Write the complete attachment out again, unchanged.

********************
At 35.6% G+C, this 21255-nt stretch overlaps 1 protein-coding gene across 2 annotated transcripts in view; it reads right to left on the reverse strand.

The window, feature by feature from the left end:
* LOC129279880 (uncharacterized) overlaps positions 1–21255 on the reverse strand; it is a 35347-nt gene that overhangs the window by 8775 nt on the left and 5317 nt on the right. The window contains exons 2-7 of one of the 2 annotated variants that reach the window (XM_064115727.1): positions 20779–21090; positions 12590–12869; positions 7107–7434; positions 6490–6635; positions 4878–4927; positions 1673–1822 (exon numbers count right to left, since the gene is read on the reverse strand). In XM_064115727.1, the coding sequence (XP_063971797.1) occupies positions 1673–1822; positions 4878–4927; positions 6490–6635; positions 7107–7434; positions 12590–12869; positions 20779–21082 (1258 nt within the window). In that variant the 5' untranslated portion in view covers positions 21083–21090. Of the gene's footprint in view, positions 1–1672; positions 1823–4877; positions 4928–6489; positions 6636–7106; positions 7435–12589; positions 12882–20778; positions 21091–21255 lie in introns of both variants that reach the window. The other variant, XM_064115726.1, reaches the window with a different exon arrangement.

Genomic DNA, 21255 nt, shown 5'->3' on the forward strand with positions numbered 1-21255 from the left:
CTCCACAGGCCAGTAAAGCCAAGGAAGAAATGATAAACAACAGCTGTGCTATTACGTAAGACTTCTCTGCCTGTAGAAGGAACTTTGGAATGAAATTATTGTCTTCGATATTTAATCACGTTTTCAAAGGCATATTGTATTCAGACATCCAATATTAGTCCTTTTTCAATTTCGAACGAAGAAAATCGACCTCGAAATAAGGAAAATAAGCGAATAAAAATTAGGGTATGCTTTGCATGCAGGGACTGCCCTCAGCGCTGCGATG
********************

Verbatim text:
At 35.6% G+C, this 21255-nt stretch overlaps 1 protein-coding gene across 2 annotated transcripts in view; it reads right to left on the reverse strand.

The window, feature by feature from the left end:
* LOC129279880 (uncharacterized) overlaps positions 1–21255 on the reverse strand; it is a 35347-nt gene that overhangs the window by 8775 nt on the left and 5317 nt on the right. The window contains exons 2-7 of one of the 2 annotated variants that reach the window (XM_064115727.1): positions 20779–21090; positions 12590–12869; positions 7107–7434; positions 6490–6635; positions 4878–4927; positions 1673–1822 (exon numbers count right to left, since the gene is read on the reverse strand). In XM_064115727.1, the coding sequence (XP_063971797.1) occupies positions 1673–1822; positions 4878–4927; positions 6490–6635; positions 7107–7434; positions 12590–12869; positions 20779–21082 (1258 nt within the window). In that variant the 5' untranslated portion in view covers positions 21083–21090. Of the gene's footprint in view, positions 1–1672; positions 1823–4877; positions 4928–6489; positions 6636–7106; positions 7435–12589; positions 12882–20778; positions 21091–21255 lie in introns of both variants that reach the window. The other variant, XM_064115726.1, reaches the window with a different exon arrangement.

Genomic DNA, 21255 nt, shown 5'->3' on the forward strand with positions numbered 1-21255 from the left:
CTCCACAGGCCAGTAAAGCCAAGGAAGAAATGATAAACAACAGCTGTGCTATTACGTAAGACTTCTCTGCCTGTAGAAGGAACTTTGGAATGAAATTATTGTCTTCGATATTTAATCACGTTTTCAAAGGCATATTGTATTCAGACATCCAATATTAGTCCTTTTTCAATTTCGAACGAAGAAAATCGACCTCGAAATAAGGAAAATAAGCGAATAAAAATTAGGGTATGCTTTGCATGCAGGGACTGCCCTCAGCGCTGCGATG